Friday, April 18, 2014


For quite awhile I have always complained about people who seem to be entitled when it comes to the games they played. They are angry because the game isn't exactly what they expected it to be. It is not what they believe the series is about. Games are games and because it isn't what you wanted doesn't make the game bad it means it really isn't what you wanted. Sometimes people fail to see the difference. This brings me directly to the Reader Post for the week written by StriderShinryu, which is basically everything I have ever wanted to say abut the subject put into a few words.

I have been saying the same thing for a while now: a complaint about entitlement usually comes from an entitled person. Be it a publisher that thinks they should have free reign to do whatever consumer unfriendly practice they want, the creator that thinks pleasing fans is the least important part of their job in lieu of pleasing themselves, or any social justice critic that wants everything put under the microscope but their own opinions, they're not any less people out to get everything they want than they think gamers are. 

From there, the attitude can entrench the entitlement because you stop treating people you want to change the opinions of as..well. people, and the angry backlash comes off as dodging the question. Why exactly did you like ME3's ending that I'm missing? Why should we be thrilled by always on DRM? Why is calling Call of Duty a Cancer, and lowering insults at those that play it Okay, but not Flappy Bird? Why are concerns about feminist methodology unfounded?

 Answering questions might reach people. Acting indignant that people don't agree with you, or have different opinions and values, there's no other term but entitled, and you can't hold on to yours while expecting others to let go.

There's nothing wrong with voicing your criticisms and opinions. In fact, fairly often, the "entitled" and the vocal critic have similar complaints, but it's in the delivery and expectation that the critic becomes the "entitled." If you take efforts to actually think about what you're saying, how to say it and what your expectations are, it's pretty easy to make complaints without coming across as an entitled petulant brat. That sort of approach is actually the basis of all professional criticism.

The other issue is expectations, and this ties into a lack of respect for a developers intentions. You are certainly in the right to voice whatever criticisms and complaints you want, but that doesn't mean you are owed a product that exactly matches your unique desires. You are owed a working game that falls in line with what the game was initially promoted to be. That's pretty much it. You can like or not like the final product but it not lining up with exactly what you want doesn't make it broken or bad, and it definitely doesn't make the company that made/published it evil. It just means that you don't like it. A developer can make whatever game they want to make with whatever IP they happen to be working on based on their own decisions and the guidance of their publisher should there be one. Just because there's a name attached to it that you're a fan of doesn't mean they have to make it based exactly on what you want or what that IP was in the past.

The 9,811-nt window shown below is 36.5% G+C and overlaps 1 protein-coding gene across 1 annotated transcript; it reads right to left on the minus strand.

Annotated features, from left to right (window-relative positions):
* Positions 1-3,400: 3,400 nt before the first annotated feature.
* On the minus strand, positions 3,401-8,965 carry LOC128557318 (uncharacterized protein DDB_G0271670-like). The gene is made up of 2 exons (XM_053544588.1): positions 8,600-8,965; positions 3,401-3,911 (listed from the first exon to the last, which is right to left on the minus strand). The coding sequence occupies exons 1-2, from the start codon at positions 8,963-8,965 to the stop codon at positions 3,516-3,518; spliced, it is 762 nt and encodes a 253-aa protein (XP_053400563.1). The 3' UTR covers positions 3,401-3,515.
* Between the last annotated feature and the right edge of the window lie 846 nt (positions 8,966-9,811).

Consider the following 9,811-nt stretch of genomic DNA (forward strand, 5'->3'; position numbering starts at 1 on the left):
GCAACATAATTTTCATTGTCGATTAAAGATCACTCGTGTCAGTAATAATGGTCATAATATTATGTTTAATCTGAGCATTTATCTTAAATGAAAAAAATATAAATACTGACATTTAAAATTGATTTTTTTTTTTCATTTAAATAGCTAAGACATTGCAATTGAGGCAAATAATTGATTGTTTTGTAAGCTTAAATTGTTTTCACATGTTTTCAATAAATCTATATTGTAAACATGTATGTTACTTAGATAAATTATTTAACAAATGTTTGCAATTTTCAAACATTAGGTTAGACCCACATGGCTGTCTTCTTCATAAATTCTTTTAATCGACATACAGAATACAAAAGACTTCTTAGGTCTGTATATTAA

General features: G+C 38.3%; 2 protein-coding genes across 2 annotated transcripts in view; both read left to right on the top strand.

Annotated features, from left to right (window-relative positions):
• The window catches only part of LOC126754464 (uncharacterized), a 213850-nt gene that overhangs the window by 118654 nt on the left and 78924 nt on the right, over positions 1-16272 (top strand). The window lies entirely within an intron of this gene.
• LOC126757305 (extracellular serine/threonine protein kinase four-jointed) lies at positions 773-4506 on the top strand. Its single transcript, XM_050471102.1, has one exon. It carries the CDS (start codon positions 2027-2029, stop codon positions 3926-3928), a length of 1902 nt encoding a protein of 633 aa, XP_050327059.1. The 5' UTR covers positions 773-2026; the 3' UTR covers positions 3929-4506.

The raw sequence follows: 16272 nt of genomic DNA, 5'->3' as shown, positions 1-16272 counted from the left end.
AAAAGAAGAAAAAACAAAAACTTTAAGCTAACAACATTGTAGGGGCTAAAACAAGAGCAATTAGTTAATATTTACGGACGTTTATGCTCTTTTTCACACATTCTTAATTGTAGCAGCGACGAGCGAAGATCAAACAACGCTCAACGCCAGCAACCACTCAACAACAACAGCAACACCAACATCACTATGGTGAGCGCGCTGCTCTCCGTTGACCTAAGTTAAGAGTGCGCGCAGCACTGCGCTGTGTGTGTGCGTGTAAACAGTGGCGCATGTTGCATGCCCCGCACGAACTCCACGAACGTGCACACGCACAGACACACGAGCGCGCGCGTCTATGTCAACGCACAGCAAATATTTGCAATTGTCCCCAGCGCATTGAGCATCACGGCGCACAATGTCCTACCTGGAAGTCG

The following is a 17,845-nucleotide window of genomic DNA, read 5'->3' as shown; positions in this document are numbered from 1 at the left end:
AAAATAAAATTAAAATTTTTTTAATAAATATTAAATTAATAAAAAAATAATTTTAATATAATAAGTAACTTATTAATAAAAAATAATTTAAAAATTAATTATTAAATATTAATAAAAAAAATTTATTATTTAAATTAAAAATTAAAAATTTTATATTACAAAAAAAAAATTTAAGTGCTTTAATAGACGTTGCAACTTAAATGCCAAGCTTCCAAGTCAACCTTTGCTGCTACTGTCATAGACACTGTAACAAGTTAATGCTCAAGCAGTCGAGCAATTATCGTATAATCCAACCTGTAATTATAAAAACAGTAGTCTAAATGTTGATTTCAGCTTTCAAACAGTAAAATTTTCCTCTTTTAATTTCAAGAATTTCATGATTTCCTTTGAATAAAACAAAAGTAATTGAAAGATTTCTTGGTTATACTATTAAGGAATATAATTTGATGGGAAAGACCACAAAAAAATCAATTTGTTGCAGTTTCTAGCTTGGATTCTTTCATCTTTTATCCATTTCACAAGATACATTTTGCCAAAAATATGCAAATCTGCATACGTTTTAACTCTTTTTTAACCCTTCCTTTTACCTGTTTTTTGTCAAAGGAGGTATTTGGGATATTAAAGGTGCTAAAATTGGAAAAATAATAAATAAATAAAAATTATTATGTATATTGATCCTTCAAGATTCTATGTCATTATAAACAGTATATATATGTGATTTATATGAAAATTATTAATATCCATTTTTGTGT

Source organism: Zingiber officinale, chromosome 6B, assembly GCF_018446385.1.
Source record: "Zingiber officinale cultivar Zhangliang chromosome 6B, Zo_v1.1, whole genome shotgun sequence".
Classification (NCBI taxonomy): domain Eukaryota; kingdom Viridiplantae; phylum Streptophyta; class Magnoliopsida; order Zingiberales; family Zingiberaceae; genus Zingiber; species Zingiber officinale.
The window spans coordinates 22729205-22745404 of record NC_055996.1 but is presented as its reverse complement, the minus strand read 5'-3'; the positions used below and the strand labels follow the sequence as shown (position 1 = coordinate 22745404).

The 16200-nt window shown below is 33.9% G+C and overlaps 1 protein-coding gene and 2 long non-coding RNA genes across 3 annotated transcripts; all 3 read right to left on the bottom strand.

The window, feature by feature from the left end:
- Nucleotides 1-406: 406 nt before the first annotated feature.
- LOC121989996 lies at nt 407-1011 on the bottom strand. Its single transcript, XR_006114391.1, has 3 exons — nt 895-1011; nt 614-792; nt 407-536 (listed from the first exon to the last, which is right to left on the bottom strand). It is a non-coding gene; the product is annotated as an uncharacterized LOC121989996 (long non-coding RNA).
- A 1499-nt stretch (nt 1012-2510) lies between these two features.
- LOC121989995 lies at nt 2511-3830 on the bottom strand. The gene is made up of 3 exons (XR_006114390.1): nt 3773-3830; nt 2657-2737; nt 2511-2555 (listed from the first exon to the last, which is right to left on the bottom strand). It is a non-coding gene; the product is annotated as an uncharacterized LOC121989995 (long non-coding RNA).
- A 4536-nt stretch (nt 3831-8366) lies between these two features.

In short, be vocal with your complaints if that's what you want to be, but don't be a whiny brat when you do so and don't expect every game out there to be made exactly how you personally want it to be made.

Once again thank you to everyone who submitted a post, and make sure you enjoy your weekend.


  1. This is perfect. Some people don't understand there experience wouldn't be the best for others or vice versa. Companies can make what they want and really our choice is to play it or not

  2. People complain it is the world we live in. No one will ever truly be happy with anything because it will completely disappoint someone else. Does that mean it is right for people to do what they do. No like you said it is one thing to not like something and say why it is another thing to demand it to be something else.